Chris Benoit, the world-famous wrestler, was an enormous public success, but Benoit also appeared to be a devoted parent, according to his father, Michael Benoit.
"What you saw in the ring was not the Chris Benoit on the outside," Michael told ABC's Bob Woodruff. "He loved to be at home, playing with his children. That's where he wanted to be."
So, when Michael first learned the horrific news of his son's death, the details made no sense to him.
"He phoned me on Father's Day, which was a week before [his death]. … And he said, 'Unfortunately, Dad, I'm on the road. It's Father's Day today, I wish I was home, with my family,'" Michael recalled. "A week later, we end up with this tragedy."
It was in his own home, over a June weekend, that the seemingly happy family man did the unthinkable. Benoit suffocated his wife and son, then killed himself, and his father is still shocked by what happened.
"We would've never, never dreamt that Chris was capable of doing this," he said.
Devastated in his grief, and plagued by unanswered questions, a surprising single phone call offered Michael a small ray of light. Four days after the tragedy, Michael says Chris Nowinski, of the Sports Legacy Institute, contacted him.
"I told him I think there was something worth investigating," said Nowinski. "That I thought brain injuries may have played a role in what happened … and it was worth doing the studies."
"I was grasping for anything," Michael said. "The world was very black. I mean, we were, we didn't even know how to deal with this."
'More Concussions Than He Could Count'
Nowinski has studied the long-term effects of concussions on the brain. It's a life mission for the former professional wrestler who has struggled with the effects of his own multiple concussions.
"It was the cumulative effects from all of [the concussions], combined with the fact that the last one — I didn't know that I needed to rest my concussion when I got it," Nowinski said. "So, for three weeks, I kept wrestling night after night with bad headaches, and in a fog every night, and it made that one a lot worse."
Nowinski knew he couldn't be the only wrestler suffering this way, and said he and Benoit had discussed their respective concussions.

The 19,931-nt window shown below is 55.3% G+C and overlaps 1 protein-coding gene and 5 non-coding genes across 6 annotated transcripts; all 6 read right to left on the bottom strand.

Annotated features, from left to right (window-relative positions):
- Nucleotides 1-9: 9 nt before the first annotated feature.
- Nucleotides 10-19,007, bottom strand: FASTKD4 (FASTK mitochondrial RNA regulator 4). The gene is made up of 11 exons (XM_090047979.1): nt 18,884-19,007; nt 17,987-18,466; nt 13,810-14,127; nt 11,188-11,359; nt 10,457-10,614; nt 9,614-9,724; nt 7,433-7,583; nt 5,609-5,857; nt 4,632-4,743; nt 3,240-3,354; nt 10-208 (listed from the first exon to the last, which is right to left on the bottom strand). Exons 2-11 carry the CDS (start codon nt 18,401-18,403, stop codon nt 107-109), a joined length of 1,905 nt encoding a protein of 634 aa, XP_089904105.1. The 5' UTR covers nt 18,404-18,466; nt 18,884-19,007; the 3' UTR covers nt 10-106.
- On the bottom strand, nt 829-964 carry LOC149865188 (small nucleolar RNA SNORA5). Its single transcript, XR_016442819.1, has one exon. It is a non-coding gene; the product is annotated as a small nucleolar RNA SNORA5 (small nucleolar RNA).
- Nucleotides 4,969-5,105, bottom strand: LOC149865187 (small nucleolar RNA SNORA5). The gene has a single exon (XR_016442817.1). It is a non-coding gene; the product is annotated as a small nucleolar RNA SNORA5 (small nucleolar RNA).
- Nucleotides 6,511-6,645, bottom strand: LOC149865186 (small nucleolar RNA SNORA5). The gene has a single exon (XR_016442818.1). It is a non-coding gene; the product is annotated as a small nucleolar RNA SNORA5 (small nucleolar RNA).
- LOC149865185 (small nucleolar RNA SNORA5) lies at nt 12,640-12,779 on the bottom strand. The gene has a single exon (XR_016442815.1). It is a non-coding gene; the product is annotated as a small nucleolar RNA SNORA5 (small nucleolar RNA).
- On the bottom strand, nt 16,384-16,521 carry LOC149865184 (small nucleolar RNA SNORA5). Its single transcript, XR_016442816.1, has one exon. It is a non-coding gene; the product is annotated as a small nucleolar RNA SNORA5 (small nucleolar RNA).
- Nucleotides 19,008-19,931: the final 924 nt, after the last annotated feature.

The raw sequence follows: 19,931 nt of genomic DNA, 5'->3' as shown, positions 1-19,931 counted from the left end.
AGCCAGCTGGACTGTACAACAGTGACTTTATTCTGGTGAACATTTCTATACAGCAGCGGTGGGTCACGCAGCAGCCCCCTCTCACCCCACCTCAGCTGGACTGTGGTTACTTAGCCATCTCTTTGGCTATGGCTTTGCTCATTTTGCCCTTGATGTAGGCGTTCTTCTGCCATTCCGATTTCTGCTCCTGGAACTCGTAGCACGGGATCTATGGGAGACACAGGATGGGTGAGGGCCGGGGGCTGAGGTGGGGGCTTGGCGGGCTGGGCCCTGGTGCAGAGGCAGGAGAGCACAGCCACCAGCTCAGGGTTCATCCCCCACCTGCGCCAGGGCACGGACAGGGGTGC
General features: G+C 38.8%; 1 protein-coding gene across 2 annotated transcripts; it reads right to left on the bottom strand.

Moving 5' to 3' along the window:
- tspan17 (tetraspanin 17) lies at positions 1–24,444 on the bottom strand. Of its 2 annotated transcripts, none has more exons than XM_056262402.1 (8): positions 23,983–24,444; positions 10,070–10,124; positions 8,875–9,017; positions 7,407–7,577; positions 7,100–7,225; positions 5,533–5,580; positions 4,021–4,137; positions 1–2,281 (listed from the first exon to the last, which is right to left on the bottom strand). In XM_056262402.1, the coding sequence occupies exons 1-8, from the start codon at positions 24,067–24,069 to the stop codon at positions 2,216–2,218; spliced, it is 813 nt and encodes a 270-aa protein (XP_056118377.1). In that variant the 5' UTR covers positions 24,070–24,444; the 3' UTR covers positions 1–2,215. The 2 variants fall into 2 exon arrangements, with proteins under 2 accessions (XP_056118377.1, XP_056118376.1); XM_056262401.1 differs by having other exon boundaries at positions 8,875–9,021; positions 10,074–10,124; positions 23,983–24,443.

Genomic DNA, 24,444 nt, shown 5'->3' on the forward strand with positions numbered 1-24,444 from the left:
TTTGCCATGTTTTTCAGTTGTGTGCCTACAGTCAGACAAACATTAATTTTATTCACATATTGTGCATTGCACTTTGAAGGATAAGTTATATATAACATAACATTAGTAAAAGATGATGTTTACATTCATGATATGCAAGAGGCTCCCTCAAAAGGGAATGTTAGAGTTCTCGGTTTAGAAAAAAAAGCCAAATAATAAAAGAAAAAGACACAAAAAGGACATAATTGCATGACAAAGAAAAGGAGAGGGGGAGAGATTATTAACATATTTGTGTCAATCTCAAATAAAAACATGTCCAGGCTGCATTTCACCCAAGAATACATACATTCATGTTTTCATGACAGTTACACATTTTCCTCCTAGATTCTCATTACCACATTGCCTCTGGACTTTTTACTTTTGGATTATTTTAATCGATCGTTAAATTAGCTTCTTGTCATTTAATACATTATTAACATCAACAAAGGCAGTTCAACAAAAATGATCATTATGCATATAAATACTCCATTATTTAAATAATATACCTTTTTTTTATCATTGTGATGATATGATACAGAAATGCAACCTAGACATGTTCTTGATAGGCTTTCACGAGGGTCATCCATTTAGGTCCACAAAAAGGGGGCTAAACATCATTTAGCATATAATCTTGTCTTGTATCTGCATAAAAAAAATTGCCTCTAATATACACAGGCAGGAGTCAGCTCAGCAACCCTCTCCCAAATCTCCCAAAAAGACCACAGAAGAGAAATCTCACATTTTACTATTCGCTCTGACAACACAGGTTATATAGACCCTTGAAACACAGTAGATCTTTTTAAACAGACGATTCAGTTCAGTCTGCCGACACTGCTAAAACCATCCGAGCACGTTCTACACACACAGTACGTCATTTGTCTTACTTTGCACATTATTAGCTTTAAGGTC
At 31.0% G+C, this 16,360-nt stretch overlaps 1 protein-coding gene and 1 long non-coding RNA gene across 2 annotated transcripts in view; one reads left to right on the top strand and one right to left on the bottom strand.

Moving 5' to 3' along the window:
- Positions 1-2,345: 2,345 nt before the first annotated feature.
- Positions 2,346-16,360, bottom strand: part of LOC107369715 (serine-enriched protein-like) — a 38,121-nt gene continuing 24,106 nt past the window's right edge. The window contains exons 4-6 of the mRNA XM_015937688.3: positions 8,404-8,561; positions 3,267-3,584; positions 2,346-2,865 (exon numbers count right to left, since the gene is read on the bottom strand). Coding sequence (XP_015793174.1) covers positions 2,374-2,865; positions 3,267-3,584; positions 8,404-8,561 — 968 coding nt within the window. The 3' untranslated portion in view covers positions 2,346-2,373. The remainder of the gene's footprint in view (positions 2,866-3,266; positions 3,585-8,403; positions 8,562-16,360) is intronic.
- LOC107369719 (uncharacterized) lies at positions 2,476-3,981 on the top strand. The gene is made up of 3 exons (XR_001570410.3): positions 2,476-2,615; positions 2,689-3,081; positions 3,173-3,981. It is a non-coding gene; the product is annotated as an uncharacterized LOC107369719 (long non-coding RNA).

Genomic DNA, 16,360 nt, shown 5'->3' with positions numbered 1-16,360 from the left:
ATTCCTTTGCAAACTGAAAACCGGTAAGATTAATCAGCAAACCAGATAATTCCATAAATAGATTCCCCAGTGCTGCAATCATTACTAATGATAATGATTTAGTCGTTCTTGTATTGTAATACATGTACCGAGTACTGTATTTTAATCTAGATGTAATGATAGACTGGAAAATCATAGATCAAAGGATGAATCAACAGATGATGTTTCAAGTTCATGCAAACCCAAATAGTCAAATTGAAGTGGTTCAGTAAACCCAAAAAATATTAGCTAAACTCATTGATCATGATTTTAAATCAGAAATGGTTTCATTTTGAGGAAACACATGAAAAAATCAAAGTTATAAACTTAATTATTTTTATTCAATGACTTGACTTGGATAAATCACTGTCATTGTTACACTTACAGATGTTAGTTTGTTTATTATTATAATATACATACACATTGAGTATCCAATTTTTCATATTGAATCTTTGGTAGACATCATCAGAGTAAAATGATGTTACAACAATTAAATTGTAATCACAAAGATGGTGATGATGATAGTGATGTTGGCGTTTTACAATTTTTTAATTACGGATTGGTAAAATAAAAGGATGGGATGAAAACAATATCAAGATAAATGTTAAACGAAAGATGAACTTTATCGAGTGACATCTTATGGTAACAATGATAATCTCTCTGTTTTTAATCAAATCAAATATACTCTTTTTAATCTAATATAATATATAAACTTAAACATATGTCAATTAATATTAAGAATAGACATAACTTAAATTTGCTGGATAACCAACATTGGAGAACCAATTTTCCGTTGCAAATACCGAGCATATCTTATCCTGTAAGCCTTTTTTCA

"The reason that I … really wanted to look into this case was because Chris had told me that, you know, we talked about our concussion histories, that he had more than he could count," Nowinski said.
The Sports Legacy Institute has studied the brains of four NFL players who committed suicide, and found — in their opinion — that the players' brains were badly damaged, resulting in a dementia that, doctors say, looks similar to Alzheimer's. They speculate that the dementia, itself, may cause suicidal tendancies, and, possibly, even homicide.
Nowinski said that doctors have only recently begun to realize that "concussions can affect your brain in such a drastic way … at such a young age."
He added that molecular sections of Benoit's brain showed the same results as the other athletes who had all committed suicide. (Click here to read more on this story from ESPN The Magazine).
Brain Trauma, Not 'Roid Rage?
Dr. Julian Bailes, who works with Nowinski, examined Benoit's brain by using a unique staining method that highlights areas of trauma. The condition they found is called chronic traumatic encephalopathy, or CTE. Bailes said they found damage that was the result of "multiple traumatic injuries."
After Benoit's toxicology report showed positive for steroids, the initial thinking was that so-called "'roid rage" might have been behind what happened that fateful weekend.
"There's no consensus in the medical community that this issue of 'roid rage — uncontrolled violence, precipitated by seemingly normal life stressors — there's no consensus that that even exists," said Bailes.
"The changes that we see in his brain tissue were not caused by steroids. There's no medical evidence or research that's ever shown that anabolic steroids cause those dead neurons. Some people would even say that steroids are good for the brain, that they support the brain. They don't destroy it."